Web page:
#10 This step is responsible to check whether the error message is in page DOM after the Save-button is clicked.

I was not able to validate the existance of the error element without inspecting the page source and the copying the CSS selector of the desired element. Thankfully you can click on the Advanced settings in the Live web helper dialog!

With that, you can paste you CSS selector into the appropriate field and use Exists as the Attribute value.

CSS selector I am using is below.,


You can quite easily get the correct selector on your web form with Chrome browser by right-clicking the element -> Inspect -> Copy > Copy selector.

#11 – #15 Extraction of the data in the previous action resulted into a table with one row and one column. The value of the row field is either true or false depending on the existance of the error label on the form.

That is the reason we need a loop to extract the value of the first (and only) row of the table. If the element did not exist (the value equals false) we set the output variable’s testFailedMessage value to “Account Origin (other) was not required”. This means, that whenever this Desktop flow return other than an empty string in testFailedMessage output variable, the test has failed!

#16 Next the flow tests whether the test failed (meaning the error label did not exist). If it failed, then we click on the Delete button (#18) and click again on the confirmation dialog (#19). This removes the test record created in the Accounts table.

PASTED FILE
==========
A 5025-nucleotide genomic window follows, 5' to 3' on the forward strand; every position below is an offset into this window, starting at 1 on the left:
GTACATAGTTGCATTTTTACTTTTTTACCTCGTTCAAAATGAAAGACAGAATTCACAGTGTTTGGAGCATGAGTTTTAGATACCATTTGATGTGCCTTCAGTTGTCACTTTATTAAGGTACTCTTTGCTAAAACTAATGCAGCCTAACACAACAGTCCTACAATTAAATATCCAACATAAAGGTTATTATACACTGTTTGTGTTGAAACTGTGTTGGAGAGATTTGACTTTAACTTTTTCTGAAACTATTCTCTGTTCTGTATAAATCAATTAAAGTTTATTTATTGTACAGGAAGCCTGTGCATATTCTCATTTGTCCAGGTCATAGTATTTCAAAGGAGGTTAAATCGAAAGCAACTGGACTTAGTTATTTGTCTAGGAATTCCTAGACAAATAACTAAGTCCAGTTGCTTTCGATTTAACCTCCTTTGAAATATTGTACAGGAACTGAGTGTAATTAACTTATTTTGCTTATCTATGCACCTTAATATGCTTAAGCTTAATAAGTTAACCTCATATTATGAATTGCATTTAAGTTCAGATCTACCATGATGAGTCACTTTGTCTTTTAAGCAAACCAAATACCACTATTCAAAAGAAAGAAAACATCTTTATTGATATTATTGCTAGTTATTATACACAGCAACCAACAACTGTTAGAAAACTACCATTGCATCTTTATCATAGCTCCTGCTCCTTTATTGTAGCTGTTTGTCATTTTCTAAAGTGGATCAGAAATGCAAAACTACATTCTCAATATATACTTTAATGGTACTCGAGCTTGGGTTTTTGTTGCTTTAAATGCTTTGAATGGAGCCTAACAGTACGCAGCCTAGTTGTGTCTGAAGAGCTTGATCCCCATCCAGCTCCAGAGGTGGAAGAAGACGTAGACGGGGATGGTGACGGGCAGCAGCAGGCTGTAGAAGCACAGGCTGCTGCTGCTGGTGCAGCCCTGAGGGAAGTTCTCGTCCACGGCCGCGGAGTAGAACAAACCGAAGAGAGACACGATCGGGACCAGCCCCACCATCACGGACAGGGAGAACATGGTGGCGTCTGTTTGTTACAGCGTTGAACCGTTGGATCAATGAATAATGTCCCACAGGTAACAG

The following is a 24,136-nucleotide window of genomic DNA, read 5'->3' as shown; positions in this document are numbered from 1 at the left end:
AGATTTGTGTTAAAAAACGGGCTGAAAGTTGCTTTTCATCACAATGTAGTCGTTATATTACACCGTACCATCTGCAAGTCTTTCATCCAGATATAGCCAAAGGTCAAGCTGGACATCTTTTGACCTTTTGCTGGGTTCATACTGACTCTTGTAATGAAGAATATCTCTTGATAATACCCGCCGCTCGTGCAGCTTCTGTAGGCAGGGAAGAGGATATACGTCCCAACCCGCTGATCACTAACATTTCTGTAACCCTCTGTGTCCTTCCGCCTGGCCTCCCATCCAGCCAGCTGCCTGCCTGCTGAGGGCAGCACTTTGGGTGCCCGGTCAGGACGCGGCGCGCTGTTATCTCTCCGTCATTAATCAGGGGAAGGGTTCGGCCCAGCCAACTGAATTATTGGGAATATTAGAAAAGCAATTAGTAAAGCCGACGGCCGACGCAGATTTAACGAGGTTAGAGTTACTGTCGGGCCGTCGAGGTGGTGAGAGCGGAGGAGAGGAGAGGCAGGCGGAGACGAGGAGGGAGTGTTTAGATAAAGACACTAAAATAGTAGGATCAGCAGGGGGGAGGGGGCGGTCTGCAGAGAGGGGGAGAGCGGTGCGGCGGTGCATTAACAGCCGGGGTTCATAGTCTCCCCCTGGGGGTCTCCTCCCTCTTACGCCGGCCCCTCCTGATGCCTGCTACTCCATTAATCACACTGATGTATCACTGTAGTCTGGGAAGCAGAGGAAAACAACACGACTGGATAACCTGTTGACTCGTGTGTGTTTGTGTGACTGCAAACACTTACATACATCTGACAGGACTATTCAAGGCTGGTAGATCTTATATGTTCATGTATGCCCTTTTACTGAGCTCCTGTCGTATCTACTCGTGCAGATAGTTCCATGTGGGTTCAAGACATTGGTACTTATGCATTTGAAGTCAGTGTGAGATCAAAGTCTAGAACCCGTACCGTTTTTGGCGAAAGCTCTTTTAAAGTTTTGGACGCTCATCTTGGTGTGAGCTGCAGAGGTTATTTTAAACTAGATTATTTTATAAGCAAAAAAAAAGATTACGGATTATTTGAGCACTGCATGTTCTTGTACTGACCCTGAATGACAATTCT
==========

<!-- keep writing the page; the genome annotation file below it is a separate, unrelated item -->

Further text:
#20 If the test did not fail, we proceed to the Else branch to fill in the required Account Origin (other) text field.

#22 – #24 For some reason, typing in to the required field that was revealed by the business rule when the automation selected Other as the Account Origin was not so straight forward. I was not able to record it and have it working just like that. Instead, I used an action called Run JavaScript function on web page, that allows us to inject JavaScript code and run it in the page context. With that I had to set focus on the correct input field and then use Send keys action to type in the desired text.

function ExecuteScript() {  

The working flow in action

Final steps

After I was finished with the Desktop flow editing, I decided to take the whole thing one step further. I created a new Cloud flow that executes the test with an agent running on a Virtual Machine. The flow is really simple. It gets triggered by a HTTP GET request and the first step is to initiate the Desktop flow. Once the Desktop flow is finished, the Cloud flow examines whether testFailedMessage contains something or not and responds with either 500 or 200 HTTP status code.

The final step was to include this automated UI test as part of Azure DevOps build pipeline.

The reason why the above pipelin run fails is, that I broke the business rule on purpose when I was demoing the solution to my collegues. To prove the point, so to say.

Calling the Power Automate cloud flow was done simply with a PowerShell script task:

- task: PowerShell@2
    targetType: 'inline'
    script: |
      # Write your PowerShell commands here.
      Invoke-WebRequest -URI ""

That task fails if the flow return an error code, and therefore we do not process the remaining steps in the pipeline – such as making a solution deployment from one environment to another.